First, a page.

A report by non-profit Chintan, that actively works with waste pickers, observed that civic bodies across the country fail to recognise the contribution of the informal sector in recycling waste. The study titled ‘Failing The Grade’ says that despite the CAG report of 2007, which evaluated the performance audit of waste management in India, guidelines for incorporating the informal sector have been ignored.
In the report, the non-profit noted that five years after the CAG report was released, there are new policies put in place that include the informal sector but their implementation still remains unmonitored.
Even official government figures highlight the crucial role played by the informal sector. Informal waste pickers “reclaim, reprocess and recycle 81 percent of the solid waste generated in cities – that would otherwise be disposed of in open unsanitary dumps or burned in incinerators” read a statement by Hardeep Puri when he had released The National Urban Livelihoods Mission (NULM) last year in May.
While their role in the waste management economy can’t be emphasised enough, their inclusion into the formal workforce remains a pipedream.
While our challenges are significant, so are the opportunities: Mysuru, Panaji, Alappuzha, Gangtok, and Indore have already set an example of sound waste management practices that go far beyond cosmetic changes.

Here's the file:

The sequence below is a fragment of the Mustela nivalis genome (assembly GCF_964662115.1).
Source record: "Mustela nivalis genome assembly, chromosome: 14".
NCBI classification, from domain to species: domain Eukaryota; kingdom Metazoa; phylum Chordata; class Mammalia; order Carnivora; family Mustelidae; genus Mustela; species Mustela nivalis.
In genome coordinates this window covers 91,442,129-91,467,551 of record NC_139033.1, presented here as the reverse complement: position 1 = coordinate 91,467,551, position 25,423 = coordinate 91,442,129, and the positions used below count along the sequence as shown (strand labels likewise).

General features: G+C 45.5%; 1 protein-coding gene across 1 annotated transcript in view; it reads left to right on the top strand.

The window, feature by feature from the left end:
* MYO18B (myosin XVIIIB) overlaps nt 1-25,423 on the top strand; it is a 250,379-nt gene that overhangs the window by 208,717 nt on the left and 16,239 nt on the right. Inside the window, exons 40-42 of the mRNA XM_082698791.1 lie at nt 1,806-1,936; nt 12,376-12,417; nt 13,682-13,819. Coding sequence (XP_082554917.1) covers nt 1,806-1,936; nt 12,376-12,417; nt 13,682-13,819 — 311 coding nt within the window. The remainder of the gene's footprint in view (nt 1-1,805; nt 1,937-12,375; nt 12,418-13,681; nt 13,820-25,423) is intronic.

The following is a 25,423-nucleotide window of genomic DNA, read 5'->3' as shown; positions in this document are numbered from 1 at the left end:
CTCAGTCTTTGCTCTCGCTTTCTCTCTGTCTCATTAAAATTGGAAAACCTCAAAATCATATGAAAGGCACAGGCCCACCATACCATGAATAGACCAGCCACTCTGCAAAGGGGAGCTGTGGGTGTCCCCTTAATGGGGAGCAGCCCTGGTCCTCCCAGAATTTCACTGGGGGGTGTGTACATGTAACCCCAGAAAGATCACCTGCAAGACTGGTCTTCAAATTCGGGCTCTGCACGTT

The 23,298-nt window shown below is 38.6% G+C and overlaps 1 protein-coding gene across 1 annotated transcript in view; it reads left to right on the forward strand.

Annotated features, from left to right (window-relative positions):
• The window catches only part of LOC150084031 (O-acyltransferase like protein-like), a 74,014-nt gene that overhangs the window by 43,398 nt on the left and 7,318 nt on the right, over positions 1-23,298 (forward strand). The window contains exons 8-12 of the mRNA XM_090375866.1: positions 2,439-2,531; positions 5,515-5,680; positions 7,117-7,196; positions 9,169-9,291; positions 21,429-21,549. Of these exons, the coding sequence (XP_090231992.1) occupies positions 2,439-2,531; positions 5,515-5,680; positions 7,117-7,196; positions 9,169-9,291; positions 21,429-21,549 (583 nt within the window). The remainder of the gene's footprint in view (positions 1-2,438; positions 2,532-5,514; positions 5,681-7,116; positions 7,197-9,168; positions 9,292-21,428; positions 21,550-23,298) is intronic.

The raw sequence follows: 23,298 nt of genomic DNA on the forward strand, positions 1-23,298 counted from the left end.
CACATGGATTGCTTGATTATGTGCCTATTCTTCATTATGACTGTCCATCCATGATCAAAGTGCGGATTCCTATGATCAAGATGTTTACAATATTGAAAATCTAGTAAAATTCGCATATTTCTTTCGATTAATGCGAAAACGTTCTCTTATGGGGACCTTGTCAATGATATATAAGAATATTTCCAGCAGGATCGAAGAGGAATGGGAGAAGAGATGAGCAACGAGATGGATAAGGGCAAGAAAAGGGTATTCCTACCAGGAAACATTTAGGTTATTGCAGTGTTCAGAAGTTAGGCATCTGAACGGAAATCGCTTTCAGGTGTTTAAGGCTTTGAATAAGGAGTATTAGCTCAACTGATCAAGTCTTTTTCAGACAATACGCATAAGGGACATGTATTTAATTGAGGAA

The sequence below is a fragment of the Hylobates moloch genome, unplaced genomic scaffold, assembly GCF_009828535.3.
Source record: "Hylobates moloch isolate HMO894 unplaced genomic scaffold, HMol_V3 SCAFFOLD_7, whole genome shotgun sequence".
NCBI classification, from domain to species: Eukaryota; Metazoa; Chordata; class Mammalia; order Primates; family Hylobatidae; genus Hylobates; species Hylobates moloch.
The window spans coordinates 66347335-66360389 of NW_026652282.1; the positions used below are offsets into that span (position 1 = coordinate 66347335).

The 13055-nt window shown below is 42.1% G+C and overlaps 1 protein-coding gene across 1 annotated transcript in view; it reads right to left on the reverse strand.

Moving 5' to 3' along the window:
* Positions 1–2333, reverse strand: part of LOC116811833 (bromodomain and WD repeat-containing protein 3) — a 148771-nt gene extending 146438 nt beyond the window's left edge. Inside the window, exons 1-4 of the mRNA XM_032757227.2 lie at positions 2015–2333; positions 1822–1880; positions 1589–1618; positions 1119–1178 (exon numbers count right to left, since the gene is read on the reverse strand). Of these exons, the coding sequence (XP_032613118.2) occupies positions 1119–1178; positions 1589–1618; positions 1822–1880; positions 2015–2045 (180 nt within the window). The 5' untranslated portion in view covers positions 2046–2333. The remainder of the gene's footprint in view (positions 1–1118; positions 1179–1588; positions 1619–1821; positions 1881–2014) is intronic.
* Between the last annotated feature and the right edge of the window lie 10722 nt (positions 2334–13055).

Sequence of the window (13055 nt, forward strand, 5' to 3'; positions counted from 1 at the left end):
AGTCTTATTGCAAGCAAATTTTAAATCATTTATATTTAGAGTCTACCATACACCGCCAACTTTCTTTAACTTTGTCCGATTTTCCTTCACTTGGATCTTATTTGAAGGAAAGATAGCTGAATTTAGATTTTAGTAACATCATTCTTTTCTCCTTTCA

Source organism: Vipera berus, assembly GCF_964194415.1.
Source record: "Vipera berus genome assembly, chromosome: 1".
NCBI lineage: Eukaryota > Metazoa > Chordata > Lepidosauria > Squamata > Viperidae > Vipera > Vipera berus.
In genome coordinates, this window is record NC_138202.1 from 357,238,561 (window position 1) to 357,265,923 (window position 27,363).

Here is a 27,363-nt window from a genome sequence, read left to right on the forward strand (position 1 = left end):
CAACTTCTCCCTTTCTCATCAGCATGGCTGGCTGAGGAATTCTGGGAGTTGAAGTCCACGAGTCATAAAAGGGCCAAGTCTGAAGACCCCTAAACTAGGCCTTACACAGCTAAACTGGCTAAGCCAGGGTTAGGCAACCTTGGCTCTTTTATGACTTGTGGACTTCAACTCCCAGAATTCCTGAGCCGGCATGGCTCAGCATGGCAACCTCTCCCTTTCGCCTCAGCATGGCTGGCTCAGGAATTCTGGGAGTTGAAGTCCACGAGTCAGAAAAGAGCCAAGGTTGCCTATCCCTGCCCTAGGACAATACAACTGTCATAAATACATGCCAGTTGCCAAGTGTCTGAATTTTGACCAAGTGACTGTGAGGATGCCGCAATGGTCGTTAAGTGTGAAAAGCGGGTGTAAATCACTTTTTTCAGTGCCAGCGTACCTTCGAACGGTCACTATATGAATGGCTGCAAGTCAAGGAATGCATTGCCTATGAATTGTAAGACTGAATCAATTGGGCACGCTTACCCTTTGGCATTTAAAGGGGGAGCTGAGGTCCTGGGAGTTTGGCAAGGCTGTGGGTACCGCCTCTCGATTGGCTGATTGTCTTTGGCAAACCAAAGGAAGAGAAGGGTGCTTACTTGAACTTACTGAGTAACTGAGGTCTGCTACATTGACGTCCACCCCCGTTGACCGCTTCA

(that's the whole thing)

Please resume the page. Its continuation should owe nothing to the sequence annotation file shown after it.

Indore, for instance, was adjudged India’s cleanest city for the third straight year in the central government’s Swachh Survekshan Survey 2019.
What makes Indore so special?
Its highly robust waste segregation, collection and transportation system. CSE’s ‘Forum of Cities that Segregate’ assessment report 2017-18 found Indore to have achieved higher than 90 per cent waste segregation and wet waste processing.
Down south, Kerala’s Allapuzha adopted a decentralised waste management system and has consistently pushed for 100 per cent segregation in all of its 23 wards. At least 80 per cent of households now have their own biogas plants along with decentralised compost system. Allapuzha also won the recognition of the United Nations Environment Programme (UNEP) as among the five cities in the world working towards tackling pollution through sustainable waste management process.
India has enough examples of sound waste management practices, but the ‘one size fits all’ approach may not work in all Indian cities. A circular economy is the need of the hour, with focus on resource efficiency and recovery.
This article is the first of a five-part series documenting the individual waste management case studies of India, Thailand, Laos, Cambodia, and Nepal.